This free-standing fabric sculpture has 3 simple panels of layered organza sculpted to represent the form, colors and motion of the Aurora Borealis. I chose a 3 dimensional PlexiGlas frame to suspend the work so that it can be viewed from all sides and let the light pass through. Extra glass beading catches additonal light.
Grand Prize Award at the “New Legacies: Contemporary Art Quilts” exhibit at the Lincoln Center in Fort Collins, CO 2012. Threads of Change: Colorado Textiles Now, Foothills Art Center, Golden, CO, July 13 through September 1, 2013.
organza, silk and cotton, polyester threads, jewelry wire
This botanic vessel captures the form of a pitcher plant’s flower and stem. The stitching was designed to show the texture and vivid colors of the plant. The inside is lined with organza to represent the slippery nectar that traps the plant’s prey. Inside is an image of a tree frog, prey or waiting for prey?
Exhibited at “Manic Botanics” at the Dairy Center for the Arts, Boulder, CO, July 16 through August 16, 2013.
A nurse tree is a fallen log that in its decay gives life to new growth. This vessel is displayed horizontally to emphasize this phase of existence. The slight twist in the trunk panels mimics the way redwood trees grow. Inside is an image of a young raccoon.
Exhibited at the Rocky Mountain Quilt Festival, Loveland, CO. 2011. Exhibited at “Manic Botanics” at the Dairy Center for the Arts, Boulder, CO, July 16 through August 16, 2013.
Flower Box is both a pop up construction and a fold up work. The entire piece folds up into a 12 X 16 X 12 inch cube for storage, or open to a flat base of 33 X 44. The works uses many basic pop up forms and features free-motion quilting, beading and origami structures.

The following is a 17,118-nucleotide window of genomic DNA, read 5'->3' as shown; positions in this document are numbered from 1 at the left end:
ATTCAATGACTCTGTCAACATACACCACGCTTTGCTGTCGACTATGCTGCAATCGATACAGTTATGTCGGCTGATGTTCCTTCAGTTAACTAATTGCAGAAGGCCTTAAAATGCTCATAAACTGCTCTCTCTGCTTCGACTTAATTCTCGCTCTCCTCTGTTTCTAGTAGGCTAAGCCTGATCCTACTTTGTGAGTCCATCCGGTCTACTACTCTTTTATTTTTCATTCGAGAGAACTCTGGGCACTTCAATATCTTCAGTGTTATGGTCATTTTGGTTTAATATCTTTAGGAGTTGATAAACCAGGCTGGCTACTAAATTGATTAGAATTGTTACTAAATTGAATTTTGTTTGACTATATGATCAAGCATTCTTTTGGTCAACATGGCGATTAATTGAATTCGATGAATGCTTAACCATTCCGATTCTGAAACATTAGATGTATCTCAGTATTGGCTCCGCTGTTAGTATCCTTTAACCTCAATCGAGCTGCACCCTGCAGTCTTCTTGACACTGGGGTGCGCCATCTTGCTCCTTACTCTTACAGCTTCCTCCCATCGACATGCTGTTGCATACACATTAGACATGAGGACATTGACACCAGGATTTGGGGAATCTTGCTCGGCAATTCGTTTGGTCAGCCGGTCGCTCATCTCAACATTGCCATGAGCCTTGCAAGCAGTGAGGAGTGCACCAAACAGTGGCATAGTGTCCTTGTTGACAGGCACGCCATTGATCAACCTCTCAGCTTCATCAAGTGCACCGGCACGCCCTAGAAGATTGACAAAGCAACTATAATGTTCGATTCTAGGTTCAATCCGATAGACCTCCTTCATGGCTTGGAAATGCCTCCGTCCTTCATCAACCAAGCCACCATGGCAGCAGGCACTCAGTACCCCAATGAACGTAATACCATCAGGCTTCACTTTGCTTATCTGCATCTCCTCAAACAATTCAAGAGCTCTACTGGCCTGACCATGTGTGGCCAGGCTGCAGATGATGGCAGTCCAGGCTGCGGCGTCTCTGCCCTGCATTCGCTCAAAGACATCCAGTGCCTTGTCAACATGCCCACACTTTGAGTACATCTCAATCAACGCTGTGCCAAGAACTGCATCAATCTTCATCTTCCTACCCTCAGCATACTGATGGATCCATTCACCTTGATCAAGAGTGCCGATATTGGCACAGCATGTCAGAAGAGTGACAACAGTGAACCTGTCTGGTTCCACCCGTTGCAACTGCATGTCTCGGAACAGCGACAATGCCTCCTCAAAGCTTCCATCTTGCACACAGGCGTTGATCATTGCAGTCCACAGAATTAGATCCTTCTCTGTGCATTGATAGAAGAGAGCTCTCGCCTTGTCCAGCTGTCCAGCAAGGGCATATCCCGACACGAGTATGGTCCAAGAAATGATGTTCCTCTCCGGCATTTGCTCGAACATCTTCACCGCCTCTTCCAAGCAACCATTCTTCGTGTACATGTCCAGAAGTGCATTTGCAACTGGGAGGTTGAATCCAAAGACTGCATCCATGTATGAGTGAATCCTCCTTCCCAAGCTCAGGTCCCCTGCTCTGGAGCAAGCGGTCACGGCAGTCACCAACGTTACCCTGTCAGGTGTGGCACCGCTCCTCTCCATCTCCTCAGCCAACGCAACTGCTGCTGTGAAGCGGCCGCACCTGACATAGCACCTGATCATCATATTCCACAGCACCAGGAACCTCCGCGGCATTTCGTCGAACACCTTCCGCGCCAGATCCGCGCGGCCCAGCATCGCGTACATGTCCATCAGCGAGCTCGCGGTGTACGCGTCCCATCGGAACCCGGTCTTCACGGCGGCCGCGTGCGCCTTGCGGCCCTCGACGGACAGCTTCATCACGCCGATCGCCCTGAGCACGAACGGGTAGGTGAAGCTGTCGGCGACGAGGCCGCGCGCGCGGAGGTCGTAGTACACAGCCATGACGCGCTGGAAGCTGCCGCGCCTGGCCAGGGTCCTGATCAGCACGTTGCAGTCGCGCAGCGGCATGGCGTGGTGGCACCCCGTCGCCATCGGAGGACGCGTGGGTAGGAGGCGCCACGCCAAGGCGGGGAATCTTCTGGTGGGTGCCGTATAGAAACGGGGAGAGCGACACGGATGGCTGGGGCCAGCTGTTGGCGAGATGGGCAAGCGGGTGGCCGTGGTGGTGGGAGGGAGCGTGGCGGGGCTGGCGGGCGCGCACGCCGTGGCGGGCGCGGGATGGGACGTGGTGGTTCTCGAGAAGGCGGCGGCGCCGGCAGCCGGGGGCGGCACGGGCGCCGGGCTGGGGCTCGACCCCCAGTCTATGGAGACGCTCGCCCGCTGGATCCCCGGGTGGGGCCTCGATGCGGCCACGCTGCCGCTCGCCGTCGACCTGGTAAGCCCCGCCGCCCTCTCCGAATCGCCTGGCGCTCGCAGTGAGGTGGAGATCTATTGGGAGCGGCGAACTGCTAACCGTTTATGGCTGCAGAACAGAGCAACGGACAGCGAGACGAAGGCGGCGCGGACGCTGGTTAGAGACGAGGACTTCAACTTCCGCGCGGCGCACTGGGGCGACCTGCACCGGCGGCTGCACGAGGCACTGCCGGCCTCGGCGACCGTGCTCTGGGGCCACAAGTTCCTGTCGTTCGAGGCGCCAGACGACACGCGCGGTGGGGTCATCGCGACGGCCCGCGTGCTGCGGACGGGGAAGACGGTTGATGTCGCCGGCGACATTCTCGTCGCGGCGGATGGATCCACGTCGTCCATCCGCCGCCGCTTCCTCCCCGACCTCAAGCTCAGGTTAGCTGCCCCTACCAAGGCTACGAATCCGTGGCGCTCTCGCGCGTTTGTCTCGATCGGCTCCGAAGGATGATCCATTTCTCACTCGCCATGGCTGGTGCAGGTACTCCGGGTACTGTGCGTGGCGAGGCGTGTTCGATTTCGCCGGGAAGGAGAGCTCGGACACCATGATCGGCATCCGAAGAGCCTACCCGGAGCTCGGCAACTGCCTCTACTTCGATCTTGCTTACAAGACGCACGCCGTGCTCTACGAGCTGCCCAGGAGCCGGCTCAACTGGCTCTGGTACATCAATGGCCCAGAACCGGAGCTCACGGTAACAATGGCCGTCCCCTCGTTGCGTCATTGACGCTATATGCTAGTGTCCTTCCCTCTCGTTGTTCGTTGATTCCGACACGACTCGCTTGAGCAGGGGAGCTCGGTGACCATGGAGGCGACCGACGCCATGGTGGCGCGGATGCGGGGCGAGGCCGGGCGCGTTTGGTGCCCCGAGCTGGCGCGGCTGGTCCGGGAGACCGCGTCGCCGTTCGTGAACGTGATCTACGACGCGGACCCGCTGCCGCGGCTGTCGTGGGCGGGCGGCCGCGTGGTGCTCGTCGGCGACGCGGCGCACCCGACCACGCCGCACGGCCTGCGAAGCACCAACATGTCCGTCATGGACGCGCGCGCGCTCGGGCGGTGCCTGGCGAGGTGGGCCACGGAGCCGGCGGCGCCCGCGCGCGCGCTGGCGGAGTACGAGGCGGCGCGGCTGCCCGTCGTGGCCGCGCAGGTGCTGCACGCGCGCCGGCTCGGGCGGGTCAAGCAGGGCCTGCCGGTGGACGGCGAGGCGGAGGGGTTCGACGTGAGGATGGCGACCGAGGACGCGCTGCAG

cotton and organza, polyester threads, jewelry wire
The placement of the orchid within a large field of foliage symbolizes how the plant is often grown nestled among other plants. Orchid blossoms are complex structures, but I chose a very simple folded circle to represent their beauty. Inside the vessel is an image of a dragonfly, also complex but beautiful.
Exhibited in “Muses” at the Durango Arts Center, Durango, CO, 2011. Sold to Kaiser Permanente Medical Center, Fort Collins, CO.
Recycled Reef is made of over 90% recycled materials slavaged from the city dump, many neighbors’ garages, Habitat for Humanity, and the Goodwill Store. The materials are covered with free-motion stitching and include crocheted, smocked, embroidered, painted, dyed, and beaded surfaces. The statment is that we should reduce, reuse and recycle to help preserve the world’s endangered reefs.
Exhibited in “Connecting Threads” at the Longmont Museum, Longmont, CO 2010.
cotton and organza, polyester threads, jewelry wire
This vessel was designed to capture both the form of a protea blossom and the way light is fractured by the spirals in the blossom. In Wabi Sabi fashion, each panel is different and assymetrical. The image inside is of a ladybug.
Won Honorable Mention in the “Fabric of Legacies: 2011″ at the Lincoln Center in Fort Collins, CO, 2011 Exhibited in the “La Conner Quilt Festival: 2012″, at the La Conner Quilt Museum, La Conner, WA, 2012. To be exhibited in “Fantastic Fibers” at the Yeiser Art Center, Paducah, KY April, 2013.
satin, organza, rayon and cotton threads, jewelry wire, Plexiglas
Hokusai’s Wave is an abstraction of the famous wave painting of Japanese artist, Hokusai. It is a pop up construction, mounted on a frame to allow the viewer to see through the wave from the same perspective as The Great Wave of Katagawa.